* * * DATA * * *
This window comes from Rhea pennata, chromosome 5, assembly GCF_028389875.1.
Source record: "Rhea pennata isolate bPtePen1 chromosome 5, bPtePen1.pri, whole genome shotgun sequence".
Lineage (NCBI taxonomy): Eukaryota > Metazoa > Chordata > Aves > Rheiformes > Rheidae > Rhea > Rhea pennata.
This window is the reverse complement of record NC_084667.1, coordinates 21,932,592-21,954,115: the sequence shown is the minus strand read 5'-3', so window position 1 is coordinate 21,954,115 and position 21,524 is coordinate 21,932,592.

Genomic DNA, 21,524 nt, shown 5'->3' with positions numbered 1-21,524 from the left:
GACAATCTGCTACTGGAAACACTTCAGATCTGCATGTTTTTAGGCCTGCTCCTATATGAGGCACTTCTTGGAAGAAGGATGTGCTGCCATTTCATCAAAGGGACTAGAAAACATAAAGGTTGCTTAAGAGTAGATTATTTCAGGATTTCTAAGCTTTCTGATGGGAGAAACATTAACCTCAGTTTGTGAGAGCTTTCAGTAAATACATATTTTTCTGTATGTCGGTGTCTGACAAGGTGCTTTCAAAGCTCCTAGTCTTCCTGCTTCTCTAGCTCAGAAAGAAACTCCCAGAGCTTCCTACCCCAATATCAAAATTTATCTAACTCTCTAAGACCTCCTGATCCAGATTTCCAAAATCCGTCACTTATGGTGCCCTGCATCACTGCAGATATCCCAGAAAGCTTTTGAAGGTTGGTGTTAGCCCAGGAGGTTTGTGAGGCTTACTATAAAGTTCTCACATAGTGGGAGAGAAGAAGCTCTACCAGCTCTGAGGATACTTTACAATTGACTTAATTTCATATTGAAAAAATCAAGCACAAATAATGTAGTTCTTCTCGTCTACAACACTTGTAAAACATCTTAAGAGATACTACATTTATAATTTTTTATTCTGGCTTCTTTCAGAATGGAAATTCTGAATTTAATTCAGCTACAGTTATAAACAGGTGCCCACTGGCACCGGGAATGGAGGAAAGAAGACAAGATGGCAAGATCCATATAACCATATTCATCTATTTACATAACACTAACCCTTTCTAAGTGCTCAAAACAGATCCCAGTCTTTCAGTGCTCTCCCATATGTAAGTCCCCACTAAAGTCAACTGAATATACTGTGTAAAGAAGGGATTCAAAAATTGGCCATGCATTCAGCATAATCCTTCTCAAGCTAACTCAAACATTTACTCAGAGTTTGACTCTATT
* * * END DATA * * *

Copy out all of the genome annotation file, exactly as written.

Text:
This window comes from Rhea pennata, chromosome 5, assembly GCF_028389875.1.
Source record: "Rhea pennata isolate bPtePen1 chromosome 5, bPtePen1.pri, whole genome shotgun sequence".
Lineage (NCBI taxonomy): Eukaryota > Metazoa > Chordata > Aves > Rheiformes > Rheidae > Rhea > Rhea pennata.
This window is the reverse complement of record NC_084667.1, coordinates 21,932,592-21,954,115: the sequence shown is the minus strand read 5'-3', so window position 1 is coordinate 21,954,115 and position 21,524 is coordinate 21,932,592.

Genomic DNA, 21,524 nt, shown 5'->3' with positions numbered 1-21,524 from the left:
GACAATCTGCTACTGGAAACACTTCAGATCTGCATGTTTTTAGGCCTGCTCCTATATGAGGCACTTCTTGGAAGAAGGATGTGCTGCCATTTCATCAAAGGGACTAGAAAACATAAAGGTTGCTTAAGAGTAGATTATTTCAGGATTTCTAAGCTTTCTGATGGGAGAAACATTAACCTCAGTTTGTGAGAGCTTTCAGTAAATACATATTTTTCTGTATGTCGGTGTCTGACAAGGTGCTTTCAAAGCTCCTAGTCTTCCTGCTTCTCTAGCTCAGAAAGAAACTCCCAGAGCTTCCTACCCCAATATCAAAATTTATCTAACTCTCTAAGACCTCCTGATCCAGATTTCCAAAATCCGTCACTTATGGTGCCCTGCATCACTGCAGATATCCCAGAAAGCTTTTGAAGGTTGGTGTTAGCCCAGGAGGTTTGTGAGGCTTACTATAAAGTTCTCACATAGTGGGAGAGAAGAAGCTCTACCAGCTCTGAGGATACTTTACAATTGACTTAATTTCATATTGAAAAAATCAAGCACAAATAATGTAGTTCTTCTCGTCTACAACACTTGTAAAACATCTTAAGAGATACTACATTTATAATTTTTTATTCTGGCTTCTTTCAGAATGGAAATTCTGAATTTAATTCAGCTACAGTTATAAACAGGTGCCCACTGGCACCGGGAATGGAGGAAAGAAGACAAGATGGCAAGATCCATATAACCATATTCATCTATTTACATAACACTAACCCTTTCTAAGTGCTCAAAACAGATCCCAGTCTTTCAGTGCTCTCCCATATGTAAGTCCCCACTAAAGTCAACTGAATATACTGTGTAAAGAAGGGATTCAAAAATTGGCCATGCATTCAGCATAATCCTTCTCAAGCTAACTCAAACATTTACTCAGAGTTTGACTCTATT